Special guest lecture to mark the official opening of Exercise Physiology and Biomechanics Laboratories
28 January 2019
How can we get the most from our healthy resolutions?
As the new year has rolled around, many of us have been thinking about how we can make improvements in our lives.
Whether small or large, many of us will make resolutions based on health, fitness and getting active in the new year.
While it is important to make healthy lifestyle changes and get serious about your physical well-being, why do so many people give up or end up with injuries as a result of their fitness resolutions? Can too much exercise all at once be bad for you? Is it best to ease into a new exercise regime or to dive straight in?
‘The first step is to carefully select the specific goal you want to achieve. General goals such as ‘getting fit’ or ‘losing-weight’ are often doomed for failure because there is no explicit target to plan for and work towards. This concept of specificity is important as different types of training of lifestyle change can have very different effects on the body, and so the regime you choose will depend on the specific goal. Equally, unrealistic goals – e.g. a 3-hour marathon for a running novice - will also fail as you inevitably become discouraged by the lack of progress and have the potential to cause injury. So, choose something challenging yet attainable, which could perhaps be the first in a series of milestones towards a long-term goal.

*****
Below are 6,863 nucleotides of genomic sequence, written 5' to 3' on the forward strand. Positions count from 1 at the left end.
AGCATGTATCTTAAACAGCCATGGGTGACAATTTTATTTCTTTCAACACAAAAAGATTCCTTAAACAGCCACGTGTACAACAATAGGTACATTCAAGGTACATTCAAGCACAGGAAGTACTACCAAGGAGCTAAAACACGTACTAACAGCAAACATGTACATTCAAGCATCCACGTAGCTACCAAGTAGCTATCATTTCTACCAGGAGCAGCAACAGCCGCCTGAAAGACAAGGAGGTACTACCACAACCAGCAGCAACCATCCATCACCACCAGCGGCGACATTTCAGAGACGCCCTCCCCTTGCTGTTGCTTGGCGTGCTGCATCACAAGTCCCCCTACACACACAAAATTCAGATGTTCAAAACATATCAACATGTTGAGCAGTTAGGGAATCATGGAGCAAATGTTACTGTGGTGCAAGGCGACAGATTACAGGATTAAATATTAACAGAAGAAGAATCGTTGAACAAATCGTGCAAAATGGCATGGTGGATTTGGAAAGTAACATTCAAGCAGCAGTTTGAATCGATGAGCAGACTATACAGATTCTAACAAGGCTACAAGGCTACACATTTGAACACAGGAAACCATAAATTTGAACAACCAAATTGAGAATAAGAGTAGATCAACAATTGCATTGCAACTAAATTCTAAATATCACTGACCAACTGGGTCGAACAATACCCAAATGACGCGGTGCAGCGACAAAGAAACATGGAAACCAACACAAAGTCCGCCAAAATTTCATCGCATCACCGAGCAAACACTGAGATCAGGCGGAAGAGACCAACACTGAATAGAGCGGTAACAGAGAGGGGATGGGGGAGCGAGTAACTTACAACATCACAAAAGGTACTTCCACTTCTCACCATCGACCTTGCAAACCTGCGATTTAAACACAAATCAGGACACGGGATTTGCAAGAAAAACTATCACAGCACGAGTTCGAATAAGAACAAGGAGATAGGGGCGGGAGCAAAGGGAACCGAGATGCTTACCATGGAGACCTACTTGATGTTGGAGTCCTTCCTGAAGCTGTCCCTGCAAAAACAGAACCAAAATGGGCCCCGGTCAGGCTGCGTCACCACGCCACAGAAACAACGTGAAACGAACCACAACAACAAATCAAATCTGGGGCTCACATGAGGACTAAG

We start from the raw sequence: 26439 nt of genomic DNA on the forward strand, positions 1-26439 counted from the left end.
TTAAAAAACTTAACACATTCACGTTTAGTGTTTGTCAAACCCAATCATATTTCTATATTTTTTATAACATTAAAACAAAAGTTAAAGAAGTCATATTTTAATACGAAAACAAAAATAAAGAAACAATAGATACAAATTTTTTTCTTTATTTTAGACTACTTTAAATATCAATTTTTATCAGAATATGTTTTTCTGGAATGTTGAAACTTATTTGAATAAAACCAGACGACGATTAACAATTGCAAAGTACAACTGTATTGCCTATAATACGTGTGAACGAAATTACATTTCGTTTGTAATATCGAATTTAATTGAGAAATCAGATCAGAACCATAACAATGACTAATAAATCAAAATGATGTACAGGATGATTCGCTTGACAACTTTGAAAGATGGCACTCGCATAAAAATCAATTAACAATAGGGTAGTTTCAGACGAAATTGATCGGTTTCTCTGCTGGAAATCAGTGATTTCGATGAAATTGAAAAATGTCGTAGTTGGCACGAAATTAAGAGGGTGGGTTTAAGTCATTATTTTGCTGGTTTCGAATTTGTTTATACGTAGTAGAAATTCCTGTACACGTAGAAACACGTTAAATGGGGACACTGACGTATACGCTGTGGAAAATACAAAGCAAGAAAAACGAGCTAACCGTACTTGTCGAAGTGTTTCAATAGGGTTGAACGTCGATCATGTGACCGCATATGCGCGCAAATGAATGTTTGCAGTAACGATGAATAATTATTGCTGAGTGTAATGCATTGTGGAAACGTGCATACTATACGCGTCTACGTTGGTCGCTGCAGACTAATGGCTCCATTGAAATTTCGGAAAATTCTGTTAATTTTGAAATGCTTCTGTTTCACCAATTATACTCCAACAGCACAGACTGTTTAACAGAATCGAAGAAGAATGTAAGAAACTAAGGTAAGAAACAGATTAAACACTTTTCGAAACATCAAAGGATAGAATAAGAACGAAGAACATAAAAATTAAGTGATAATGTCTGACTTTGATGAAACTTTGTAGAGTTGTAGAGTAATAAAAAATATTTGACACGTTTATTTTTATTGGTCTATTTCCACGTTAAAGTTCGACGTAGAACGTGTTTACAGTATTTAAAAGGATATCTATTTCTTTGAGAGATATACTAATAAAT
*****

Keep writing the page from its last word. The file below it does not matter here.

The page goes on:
Once you have a goal and formulate your plan it can be beneficial to slowly phase the changes into your life. So, don’t just start running as many miles as you can, or completely cut certain foodstuffs out of your diet, as this also runs the risk of failure as the task may suddenly seem impossible or lead to injury. It is also important to recognise that set-backs (e.g. ‘cheat-days’) are inevitable and are a natural part of the process – so don’t get discouraged by them. Putting a time frame on your new regime (e.g. 6-8 weeks) can also be beneficial as it gives you a target to work towards, and it gives enough time to see if the plan is working or not. If not, simply modify the plan and try again.’